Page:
Cleanliness Test Selection

Having a means to evaluate and monitor the cleanliness of parts after cleaning is essential to assure the success and consistency of any cleaning process.  Selecting and properly applying the appropriate cleanliness test for a particular application is a task that should not be taken lightly.

A cleaning test should be able to quantify the nature and amount of contaminant remaining on a part after cleaning with sufficient accuracy and repeatability to assure that the part being tested is clean enough for its intended use.  A toy gyroscope, for example, does not need to meet the same cleanliness standard as a gyroscope used in a satellite guidance system.  A simple visual evaluation is probably adequate for the toy while the guidance device both needs and merits a much more thorough evaluation.  So first and foremost, a cleanliness test must make sense from both a practical and economic standpoint.

When establishing a cleanliness standard one should keep the following points in mind.

  • The test should detect the contaminant of concern.  For example, if particles are the problem, it should detect particles, if oil is the problem it should detect oil.
  • The test should be adequately but not overly sensitive.  Detecting residues of 1 part per million is not necessary when the process will tolerate up to 100 parts per million.  Likewise, detecting a 1 micron particle is not necessary when the threshold particle is 100 microns.  “Overkill” is usually expensive and may lead to unnecessary disputes.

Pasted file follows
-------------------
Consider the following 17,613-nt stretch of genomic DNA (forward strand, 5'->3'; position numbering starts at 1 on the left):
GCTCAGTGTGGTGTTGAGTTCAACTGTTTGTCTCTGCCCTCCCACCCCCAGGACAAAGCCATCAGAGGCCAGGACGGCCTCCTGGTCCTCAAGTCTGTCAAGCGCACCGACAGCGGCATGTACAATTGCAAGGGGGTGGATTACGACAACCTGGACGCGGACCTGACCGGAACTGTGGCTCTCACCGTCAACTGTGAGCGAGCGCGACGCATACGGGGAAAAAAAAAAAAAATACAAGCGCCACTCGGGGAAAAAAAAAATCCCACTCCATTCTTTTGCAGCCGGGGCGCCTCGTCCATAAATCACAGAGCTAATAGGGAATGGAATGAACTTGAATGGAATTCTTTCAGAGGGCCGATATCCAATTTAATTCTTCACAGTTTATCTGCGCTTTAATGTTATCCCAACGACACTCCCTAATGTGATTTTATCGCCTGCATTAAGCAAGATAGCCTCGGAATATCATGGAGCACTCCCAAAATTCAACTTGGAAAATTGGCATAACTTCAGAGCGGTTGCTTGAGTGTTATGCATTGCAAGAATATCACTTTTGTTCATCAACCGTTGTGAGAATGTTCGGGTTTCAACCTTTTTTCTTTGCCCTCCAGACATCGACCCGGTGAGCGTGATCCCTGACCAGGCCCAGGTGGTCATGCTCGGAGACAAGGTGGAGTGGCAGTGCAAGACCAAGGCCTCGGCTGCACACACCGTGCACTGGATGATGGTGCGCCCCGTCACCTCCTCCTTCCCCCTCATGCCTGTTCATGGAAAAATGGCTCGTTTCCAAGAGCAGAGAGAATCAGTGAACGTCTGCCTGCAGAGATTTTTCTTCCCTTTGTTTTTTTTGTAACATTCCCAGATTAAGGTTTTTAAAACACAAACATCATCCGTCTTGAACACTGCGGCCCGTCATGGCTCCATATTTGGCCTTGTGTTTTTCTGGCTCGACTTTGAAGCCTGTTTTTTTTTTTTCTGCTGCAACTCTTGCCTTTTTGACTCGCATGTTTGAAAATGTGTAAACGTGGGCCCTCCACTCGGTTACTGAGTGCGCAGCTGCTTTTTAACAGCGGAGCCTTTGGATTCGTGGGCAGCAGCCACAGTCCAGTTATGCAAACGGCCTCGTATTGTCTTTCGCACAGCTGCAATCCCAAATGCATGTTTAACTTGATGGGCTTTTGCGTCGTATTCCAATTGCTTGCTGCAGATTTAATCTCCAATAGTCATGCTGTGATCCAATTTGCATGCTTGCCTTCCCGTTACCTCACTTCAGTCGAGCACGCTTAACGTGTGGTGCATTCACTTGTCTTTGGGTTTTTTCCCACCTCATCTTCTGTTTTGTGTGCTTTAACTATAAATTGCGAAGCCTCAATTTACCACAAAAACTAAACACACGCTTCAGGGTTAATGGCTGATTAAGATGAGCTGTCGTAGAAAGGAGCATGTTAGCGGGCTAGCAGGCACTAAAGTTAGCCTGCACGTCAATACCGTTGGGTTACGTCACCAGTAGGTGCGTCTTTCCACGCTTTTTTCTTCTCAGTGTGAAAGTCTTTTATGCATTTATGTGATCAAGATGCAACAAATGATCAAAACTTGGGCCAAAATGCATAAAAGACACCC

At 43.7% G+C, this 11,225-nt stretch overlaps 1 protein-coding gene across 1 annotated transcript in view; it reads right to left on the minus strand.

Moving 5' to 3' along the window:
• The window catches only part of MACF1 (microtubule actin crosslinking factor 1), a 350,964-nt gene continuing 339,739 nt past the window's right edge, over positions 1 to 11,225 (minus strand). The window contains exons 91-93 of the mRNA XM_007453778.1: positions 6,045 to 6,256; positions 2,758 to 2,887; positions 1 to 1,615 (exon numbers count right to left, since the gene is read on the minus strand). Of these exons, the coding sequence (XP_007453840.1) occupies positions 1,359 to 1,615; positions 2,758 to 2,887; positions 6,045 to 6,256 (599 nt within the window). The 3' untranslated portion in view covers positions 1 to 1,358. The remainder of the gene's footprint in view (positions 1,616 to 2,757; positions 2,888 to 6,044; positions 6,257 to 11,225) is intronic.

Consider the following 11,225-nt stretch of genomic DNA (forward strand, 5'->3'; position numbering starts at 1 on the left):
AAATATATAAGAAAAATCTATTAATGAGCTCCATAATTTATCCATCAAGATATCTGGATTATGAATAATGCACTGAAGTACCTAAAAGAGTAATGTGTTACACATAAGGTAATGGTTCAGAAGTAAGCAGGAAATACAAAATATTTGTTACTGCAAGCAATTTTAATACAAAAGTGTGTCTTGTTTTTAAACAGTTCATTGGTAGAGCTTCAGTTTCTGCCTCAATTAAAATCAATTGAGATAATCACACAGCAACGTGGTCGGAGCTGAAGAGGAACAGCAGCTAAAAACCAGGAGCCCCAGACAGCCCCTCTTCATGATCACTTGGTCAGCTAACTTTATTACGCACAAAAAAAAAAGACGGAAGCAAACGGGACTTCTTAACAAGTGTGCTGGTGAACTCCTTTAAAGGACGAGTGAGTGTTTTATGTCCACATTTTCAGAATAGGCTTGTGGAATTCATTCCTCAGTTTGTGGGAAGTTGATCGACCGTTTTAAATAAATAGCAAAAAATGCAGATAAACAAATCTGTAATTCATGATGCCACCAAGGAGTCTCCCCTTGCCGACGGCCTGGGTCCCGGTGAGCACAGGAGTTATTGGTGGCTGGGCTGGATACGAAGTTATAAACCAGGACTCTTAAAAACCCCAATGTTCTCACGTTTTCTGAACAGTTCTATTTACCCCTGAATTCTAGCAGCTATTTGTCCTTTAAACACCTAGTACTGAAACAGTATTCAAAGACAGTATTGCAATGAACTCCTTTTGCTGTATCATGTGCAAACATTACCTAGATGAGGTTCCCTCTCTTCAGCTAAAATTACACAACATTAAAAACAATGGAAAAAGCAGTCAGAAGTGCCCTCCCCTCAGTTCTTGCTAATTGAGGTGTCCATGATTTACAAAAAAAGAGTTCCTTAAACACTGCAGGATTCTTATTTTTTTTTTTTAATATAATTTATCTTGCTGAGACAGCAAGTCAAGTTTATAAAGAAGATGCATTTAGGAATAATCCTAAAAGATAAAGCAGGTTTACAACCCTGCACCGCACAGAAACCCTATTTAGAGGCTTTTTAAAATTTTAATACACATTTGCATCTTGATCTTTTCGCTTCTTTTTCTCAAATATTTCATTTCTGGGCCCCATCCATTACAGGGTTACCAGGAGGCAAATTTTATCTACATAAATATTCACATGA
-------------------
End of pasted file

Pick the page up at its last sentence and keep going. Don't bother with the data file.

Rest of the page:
• The test should be suitable for execution by the available personnel in the available environment.  If the selected test requires a lab or other facility that is not available, you either need to add that facility or consider a different test.
  • The test should support thorough documentation in a way that will minimize or eliminate the need for periodic supervisory intervention and prevent the inevitable effect of memory lapse.
  • The test should provide results that unambiguous and can be quantified.  There must be a clear definition between a “good” part and a “bad” part without the need for interpretation.

Once a cleanliness test is selected, it should be documented in detail.  Documentation should include very specific information regarding the equipment to be used, how samples are to be taken, how the test is conducted and how the results are to be reported.  The test should then be performed by several individuals previously unfamiliar with the testing procedure.  The results should be the same independent of the person conducting the test on the same or similar samples from the same production lot.  Again, nothing should be left to interpretation or “training” as over generations information will, inevitably, be lost or twisted.

Once correctly implemented, cleanliness testing helps assure process consistency by providing the necessary feedback to not only the cleaning process but processes preceding it as well.  It provides early warning indicators that are invaluable to maintaining process control but only if properly selected and applied.

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